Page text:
rode on till he got to Colchis, and there he sacrificed the ram, and nailed the golden fleece to an oak.

A long while after there was another king in Thessaly, called Pelias, who had a brother called Æson; and Æson had a son called Jason, who was young and a brave warrior, and lived with his father outside the city. Now it had been foretold to King Pelias that a man who should come to him with only one shoe was to take away his kingdom. And it happened that King Pelias gave a feast, and invited Jason to come to it. But Jason had to pass a stream on his way to the city, where there was no bridge; there had been a great storm in the night, and heavy rain, and the stream was very full and strong, and one of Jason's shoes came untied, and the stream washed it away, so that he arrived at the king's palace with only one shoe. When King Pelias saw this he was frightened, and ordered Jason to leave the country and not to come back again till he could bring him the golden fleece.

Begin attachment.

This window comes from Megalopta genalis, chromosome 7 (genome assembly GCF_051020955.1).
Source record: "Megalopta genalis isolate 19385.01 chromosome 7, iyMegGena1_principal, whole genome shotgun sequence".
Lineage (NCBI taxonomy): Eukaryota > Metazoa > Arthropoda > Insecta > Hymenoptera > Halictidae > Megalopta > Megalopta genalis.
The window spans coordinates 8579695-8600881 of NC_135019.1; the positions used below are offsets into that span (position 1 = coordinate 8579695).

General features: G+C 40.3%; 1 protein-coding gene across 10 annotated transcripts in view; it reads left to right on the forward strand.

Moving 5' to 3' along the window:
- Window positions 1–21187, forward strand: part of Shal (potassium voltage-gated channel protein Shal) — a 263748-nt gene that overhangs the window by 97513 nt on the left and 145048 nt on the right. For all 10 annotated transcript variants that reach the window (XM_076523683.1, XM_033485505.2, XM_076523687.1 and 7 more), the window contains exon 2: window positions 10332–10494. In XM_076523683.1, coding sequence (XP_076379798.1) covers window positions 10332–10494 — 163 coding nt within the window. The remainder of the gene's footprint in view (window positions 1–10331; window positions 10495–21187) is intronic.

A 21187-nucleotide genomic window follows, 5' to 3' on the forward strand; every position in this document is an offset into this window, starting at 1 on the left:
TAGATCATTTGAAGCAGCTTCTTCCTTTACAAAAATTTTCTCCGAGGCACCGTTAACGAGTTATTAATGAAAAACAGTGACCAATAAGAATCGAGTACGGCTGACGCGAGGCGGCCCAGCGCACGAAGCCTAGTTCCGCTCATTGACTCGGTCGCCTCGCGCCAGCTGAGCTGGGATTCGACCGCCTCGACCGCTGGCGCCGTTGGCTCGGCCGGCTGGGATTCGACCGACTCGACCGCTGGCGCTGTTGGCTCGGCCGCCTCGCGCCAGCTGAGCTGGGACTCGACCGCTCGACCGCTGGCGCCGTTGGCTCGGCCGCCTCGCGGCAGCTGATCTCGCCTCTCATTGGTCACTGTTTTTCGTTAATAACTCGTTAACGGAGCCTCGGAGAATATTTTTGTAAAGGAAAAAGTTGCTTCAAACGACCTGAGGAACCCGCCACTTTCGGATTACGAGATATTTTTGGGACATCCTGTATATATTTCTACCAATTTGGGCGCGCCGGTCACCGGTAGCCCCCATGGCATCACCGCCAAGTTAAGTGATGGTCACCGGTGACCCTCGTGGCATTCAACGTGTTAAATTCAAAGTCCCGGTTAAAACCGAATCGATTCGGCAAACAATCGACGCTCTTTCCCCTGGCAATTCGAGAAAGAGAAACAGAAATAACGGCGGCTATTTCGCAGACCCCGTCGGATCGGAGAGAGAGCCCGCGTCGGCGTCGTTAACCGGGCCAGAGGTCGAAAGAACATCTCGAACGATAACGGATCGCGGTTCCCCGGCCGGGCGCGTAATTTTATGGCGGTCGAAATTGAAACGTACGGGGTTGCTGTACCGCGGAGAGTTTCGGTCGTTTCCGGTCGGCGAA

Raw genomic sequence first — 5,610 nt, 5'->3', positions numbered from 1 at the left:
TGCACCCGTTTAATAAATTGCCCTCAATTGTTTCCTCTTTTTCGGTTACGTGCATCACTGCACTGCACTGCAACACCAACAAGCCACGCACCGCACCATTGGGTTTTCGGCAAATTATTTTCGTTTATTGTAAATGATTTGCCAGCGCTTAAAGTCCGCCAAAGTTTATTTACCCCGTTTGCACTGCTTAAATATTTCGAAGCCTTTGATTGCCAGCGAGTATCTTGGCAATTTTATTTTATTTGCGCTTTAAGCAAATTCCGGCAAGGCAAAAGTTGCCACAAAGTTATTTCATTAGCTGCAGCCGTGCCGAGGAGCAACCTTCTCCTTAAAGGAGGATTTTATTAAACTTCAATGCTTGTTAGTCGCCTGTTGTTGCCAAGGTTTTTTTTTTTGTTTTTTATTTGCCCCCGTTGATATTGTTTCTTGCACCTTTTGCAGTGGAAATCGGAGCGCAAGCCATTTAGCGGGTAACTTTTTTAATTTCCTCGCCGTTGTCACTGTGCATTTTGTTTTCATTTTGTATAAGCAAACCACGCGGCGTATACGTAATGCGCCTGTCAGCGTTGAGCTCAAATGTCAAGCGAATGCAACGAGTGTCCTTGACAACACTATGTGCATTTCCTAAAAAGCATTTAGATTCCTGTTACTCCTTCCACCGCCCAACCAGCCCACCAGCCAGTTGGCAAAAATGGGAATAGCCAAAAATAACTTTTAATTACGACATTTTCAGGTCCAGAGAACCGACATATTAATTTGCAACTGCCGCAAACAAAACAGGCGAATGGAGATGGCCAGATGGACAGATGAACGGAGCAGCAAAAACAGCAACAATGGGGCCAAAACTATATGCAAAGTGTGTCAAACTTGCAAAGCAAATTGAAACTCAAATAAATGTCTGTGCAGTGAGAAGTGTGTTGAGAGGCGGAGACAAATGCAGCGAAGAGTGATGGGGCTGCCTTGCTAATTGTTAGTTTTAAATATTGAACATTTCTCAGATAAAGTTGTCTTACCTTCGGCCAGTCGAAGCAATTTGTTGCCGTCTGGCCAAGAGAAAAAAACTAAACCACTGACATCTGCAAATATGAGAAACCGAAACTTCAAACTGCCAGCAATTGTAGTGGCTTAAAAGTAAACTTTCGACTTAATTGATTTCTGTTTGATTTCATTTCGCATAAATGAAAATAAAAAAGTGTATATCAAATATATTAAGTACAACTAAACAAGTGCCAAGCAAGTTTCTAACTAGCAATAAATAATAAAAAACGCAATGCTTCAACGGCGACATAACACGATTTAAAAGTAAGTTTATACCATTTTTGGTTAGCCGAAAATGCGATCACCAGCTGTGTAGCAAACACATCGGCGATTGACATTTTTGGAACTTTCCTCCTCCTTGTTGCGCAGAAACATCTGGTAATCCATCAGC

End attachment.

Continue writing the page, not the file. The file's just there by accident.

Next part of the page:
Jason was not afraid, and he asked many brave warriors to go with him; for before he could get the golden fleece he would have to fight with wild beasts and fierce men. Then he built a great ship for himself and his companions, and the goddess Minerva, who was fond of him, helped him, and gave him the mast, and the mast told him what he was to do whenever he asked it.

The ship's name was Argo, and all those who sailed in it were called Argonauts. Among the Argonauts was Hercules, and two brothers who had wings and could fly through the air, and Pollux, a hero who was so strong that he knocked down everybody who boxed with him.

The Argonauts first came to a country the king of which was called Amykus; whenever strangers came there he made them box with him, and killed them, for he was very

strong. But Pollux threw him down and killed him because of his cruelty.